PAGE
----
By Mike Ranson, director of development and partnerships, Consensus
As a leading provider of services for people with learning disabilities and complex needs, Consensus were delighted to have contributed to, and sponsored, a new industry think piece. “Choice is Key” from ADASS (Association of Directors of Adult Social Services) considers what’s next for accommodation and support for people with learning disabilities.
Recent years have seen massive change in the sector and in our opinion rather a lot of confusion. This is compounded by perceptions of residential and supported living as “models” of care, the drive towards optimum size models, financial blockages for new service investment and differing opinions on how best to support individuals with complex and challenging needs.
With contributions from a range of providers including Consensus, strategic commissioners, ADASS leads and Transforming Care leads, “Choice is Key” bought together a range of views, not all of them that ADASS or we, Consensus agree with. However, as we all strive to improve the lives of those we support and develop personalised services we feel it is important to maintain an open debate, exchanging ideas and challenging perceptions.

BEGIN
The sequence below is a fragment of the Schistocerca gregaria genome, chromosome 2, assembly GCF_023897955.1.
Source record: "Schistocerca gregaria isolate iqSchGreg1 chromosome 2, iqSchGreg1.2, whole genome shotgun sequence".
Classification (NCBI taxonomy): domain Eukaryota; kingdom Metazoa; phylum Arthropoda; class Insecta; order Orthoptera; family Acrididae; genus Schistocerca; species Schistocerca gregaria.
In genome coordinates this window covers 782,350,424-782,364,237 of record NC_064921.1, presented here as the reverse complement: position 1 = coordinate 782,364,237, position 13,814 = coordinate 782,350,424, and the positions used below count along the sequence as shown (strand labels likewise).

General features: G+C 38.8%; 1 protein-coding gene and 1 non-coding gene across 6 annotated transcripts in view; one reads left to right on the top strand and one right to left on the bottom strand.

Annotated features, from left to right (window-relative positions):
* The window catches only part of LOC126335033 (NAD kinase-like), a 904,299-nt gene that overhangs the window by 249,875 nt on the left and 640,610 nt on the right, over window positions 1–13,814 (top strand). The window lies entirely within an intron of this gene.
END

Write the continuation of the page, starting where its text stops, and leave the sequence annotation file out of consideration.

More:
All providers are working towards a future where people with learning disabilities, autism or challenging behaviours have more choice and control over their lives. This includes securing more independent living options. Organisations such as Consensus who provide support and accommodation for people with learning disabilities are also determined to make the difference. There should be no doubting the commitment from providers to play their part in bringing about the necessary change. They have after all been engaged in innovating and investing in new community-based services for years, often at risk to themselves.
Central to delivering change is ensuring there are more options that give people control over where they live, who with and how they are supported. Many providers are investing in bespoke environments, and labels such as supported living and residential care can be misleading. It’s about the quality and the values of the management, the approach and the capability of that environment to consider what the individual requires and to provide that outcome flexibly and sustainably.
We need to ensure we work together with individuals and their families to find the best outcomes whilst not being bound by ideology or getting hung up on models.
The report surmises that the challenges in delivering more choice and control for people with learning disabilities are many with funding, commissioning, culture, regulations and scale issues all contributing to whipping up the storm.